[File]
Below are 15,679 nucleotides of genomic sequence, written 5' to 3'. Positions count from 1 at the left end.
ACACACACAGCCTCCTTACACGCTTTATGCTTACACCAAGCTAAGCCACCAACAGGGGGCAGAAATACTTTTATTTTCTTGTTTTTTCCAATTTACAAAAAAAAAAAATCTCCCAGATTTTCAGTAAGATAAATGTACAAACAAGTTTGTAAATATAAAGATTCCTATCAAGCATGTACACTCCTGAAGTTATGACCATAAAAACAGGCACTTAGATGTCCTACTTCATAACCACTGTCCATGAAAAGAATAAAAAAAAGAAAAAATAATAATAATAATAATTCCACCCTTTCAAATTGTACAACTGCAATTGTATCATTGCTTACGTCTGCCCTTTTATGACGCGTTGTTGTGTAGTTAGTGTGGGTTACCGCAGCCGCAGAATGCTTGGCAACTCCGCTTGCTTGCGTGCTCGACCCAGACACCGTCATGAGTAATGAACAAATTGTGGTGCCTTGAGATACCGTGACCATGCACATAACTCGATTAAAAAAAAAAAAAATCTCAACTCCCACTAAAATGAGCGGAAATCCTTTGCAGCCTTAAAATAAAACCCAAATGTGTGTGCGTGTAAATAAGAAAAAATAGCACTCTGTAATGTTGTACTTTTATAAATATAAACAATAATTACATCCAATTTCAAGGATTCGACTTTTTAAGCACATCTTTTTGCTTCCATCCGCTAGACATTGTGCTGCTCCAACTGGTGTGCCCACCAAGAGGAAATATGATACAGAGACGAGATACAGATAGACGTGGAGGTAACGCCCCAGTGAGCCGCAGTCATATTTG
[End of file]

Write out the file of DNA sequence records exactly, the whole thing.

Below are 15,679 nucleotides of genomic sequence, written 5' to 3'. Positions count from 1 at the left end.
ACACACACAGCCTCCTTACACGCTTTATGCTTACACCAAGCTAAGCCACCAACAGGGGGCAGAAATACTTTTATTTTCTTGTTTTTTCCAATTTACAAAAAAAAAAAATCTCCCAGATTTTCAGTAAGATAAATGTACAAACAAGTTTGTAAATATAAAGATTCCTATCAAGCATGTACACTCCTGAAGTTATGACCATAAAAACAGGCACTTAGATGTCCTACTTCATAACCACTGTCCATGAAAAGAATAAAAAAAAGAAAAAATAATAATAATAATAATTCCACCCTTTCAAATTGTACAACTGCAATTGTATCATTGCTTACGTCTGCCCTTTTATGACGCGTTGTTGTGTAGTTAGTGTGGGTTACCGCAGCCGCAGAATGCTTGGCAACTCCGCTTGCTTGCGTGCTCGACCCAGACACCGTCATGAGTAATGAACAAATTGTGGTGCCTTGAGATACCGTGACCATGCACATAACTCGATTAAAAAAAAAAAAAATCTCAACTCCCACTAAAATGAGCGGAAATCCTTTGCAGCCTTAAAATAAAACCCAAATGTGTGTGCGTGTAAATAAGAAAAAATAGCACTCTGTAATGTTGTACTTTTATAAATATAAACAATAATTACATCCAATTTCAAGGATTCGACTTTTTAAGCACATCTTTTTGCTTCCATCCGCTAGACATTGTGCTGCTCCAACTGGTGTGCCCACCAAGAGGAAATATGATACAGAGACGAGATACAGATAGACGTGGAGGTAACGCCCCAGTGAGCCGCAGTCATATTTG